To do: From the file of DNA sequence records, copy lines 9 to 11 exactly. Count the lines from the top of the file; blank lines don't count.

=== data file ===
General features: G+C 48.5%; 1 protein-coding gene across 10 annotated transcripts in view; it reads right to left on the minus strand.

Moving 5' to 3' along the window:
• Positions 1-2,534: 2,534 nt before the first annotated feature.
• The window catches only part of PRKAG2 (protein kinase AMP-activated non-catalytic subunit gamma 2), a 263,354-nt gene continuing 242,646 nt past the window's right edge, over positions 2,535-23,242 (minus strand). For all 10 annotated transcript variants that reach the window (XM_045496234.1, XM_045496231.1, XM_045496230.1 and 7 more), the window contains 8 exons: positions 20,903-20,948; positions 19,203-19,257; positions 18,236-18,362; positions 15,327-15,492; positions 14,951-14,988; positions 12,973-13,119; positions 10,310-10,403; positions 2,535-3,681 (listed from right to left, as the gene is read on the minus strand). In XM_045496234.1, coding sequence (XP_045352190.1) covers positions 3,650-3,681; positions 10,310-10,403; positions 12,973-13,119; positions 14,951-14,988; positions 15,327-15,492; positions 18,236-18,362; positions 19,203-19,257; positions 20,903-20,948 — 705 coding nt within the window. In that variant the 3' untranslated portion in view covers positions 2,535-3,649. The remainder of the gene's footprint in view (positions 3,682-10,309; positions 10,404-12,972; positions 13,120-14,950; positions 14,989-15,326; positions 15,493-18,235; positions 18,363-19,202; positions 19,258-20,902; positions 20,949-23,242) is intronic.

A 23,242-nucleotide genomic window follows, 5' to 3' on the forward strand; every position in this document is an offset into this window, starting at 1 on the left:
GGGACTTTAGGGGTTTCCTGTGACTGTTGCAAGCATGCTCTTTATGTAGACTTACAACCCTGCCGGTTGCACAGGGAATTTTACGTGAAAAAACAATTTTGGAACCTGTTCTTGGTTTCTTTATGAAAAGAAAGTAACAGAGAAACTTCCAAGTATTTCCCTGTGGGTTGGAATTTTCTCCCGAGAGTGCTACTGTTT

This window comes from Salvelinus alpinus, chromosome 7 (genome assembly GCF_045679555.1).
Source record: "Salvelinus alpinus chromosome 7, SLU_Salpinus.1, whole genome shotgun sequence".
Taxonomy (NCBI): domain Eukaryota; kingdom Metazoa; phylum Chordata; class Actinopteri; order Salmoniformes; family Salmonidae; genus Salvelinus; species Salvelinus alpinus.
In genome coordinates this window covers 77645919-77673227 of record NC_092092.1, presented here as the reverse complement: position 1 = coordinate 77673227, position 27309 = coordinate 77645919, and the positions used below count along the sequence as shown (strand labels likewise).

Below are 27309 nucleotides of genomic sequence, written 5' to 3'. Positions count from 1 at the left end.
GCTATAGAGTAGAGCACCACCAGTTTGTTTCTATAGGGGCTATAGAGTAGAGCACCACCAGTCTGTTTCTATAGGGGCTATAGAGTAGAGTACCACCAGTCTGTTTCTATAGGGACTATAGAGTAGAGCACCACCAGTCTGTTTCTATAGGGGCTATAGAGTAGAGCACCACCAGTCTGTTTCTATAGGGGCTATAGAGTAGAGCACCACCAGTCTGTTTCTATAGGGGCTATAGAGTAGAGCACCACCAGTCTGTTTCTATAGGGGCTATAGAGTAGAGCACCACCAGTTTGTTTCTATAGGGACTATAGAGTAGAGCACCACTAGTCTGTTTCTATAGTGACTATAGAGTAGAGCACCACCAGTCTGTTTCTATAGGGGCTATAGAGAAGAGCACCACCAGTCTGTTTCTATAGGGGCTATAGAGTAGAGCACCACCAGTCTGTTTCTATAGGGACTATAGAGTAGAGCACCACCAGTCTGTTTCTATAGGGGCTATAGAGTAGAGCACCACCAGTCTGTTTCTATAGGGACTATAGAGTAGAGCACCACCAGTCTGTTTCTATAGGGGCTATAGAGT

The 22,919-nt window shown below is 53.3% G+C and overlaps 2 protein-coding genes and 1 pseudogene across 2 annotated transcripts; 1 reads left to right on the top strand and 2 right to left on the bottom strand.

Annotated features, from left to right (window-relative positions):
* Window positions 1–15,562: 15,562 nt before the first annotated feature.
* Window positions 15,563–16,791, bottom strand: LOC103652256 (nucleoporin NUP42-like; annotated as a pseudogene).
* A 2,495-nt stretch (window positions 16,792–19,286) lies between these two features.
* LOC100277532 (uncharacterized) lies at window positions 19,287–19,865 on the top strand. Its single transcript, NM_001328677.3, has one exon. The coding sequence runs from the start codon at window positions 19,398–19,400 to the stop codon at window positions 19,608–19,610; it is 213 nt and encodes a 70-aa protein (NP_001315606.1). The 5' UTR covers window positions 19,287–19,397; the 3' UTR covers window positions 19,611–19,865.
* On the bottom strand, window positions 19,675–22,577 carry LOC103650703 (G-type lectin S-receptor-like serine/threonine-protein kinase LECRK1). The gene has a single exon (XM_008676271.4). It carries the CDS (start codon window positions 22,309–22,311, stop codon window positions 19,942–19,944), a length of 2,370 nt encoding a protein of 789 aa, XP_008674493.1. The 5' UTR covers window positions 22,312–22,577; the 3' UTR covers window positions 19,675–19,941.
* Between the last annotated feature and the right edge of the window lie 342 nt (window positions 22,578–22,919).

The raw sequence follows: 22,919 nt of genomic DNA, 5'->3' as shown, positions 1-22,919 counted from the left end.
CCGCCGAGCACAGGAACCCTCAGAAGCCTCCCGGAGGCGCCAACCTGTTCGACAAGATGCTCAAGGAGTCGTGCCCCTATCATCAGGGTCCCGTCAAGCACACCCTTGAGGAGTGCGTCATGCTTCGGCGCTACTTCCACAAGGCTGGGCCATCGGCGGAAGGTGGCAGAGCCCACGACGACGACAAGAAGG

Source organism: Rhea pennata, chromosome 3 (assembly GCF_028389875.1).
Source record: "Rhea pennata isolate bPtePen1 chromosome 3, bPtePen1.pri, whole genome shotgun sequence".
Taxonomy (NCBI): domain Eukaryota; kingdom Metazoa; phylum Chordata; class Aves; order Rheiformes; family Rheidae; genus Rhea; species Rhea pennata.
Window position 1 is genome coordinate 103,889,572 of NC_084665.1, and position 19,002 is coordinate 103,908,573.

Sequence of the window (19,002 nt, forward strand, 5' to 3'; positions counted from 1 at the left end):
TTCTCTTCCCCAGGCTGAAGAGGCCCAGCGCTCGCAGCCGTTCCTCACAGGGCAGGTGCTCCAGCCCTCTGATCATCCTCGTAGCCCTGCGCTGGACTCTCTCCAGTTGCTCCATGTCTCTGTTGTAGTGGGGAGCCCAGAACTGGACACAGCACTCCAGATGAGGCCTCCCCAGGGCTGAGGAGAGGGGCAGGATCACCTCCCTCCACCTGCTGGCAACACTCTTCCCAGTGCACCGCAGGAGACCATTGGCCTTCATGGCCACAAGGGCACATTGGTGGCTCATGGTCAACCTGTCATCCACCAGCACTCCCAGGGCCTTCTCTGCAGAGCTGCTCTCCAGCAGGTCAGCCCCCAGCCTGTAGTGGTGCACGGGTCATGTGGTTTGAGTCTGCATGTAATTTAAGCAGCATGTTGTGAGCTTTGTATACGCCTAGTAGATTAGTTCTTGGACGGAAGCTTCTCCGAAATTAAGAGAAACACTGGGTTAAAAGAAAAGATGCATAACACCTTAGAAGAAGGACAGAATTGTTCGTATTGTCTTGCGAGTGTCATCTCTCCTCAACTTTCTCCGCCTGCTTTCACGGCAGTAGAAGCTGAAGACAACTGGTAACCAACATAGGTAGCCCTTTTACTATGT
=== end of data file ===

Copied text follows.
Taxonomy (NCBI): domain Eukaryota; kingdom Metazoa; phylum Chordata; class Actinopteri; order Salmoniformes; family Salmonidae; genus Salvelinus; species Salvelinus alpinus.
In genome coordinates this window covers 77645919-77673227 of record NC_092092.1, presented here as the reverse complement: position 1 = coordinate 77673227, position 27309 = coordinate 77645919, and the positions used below count along the sequence as shown (strand labels likewise).

Below are 27309 nucleotides of genomic sequence, written 5' to 3'. Positions count from 1 at the left end.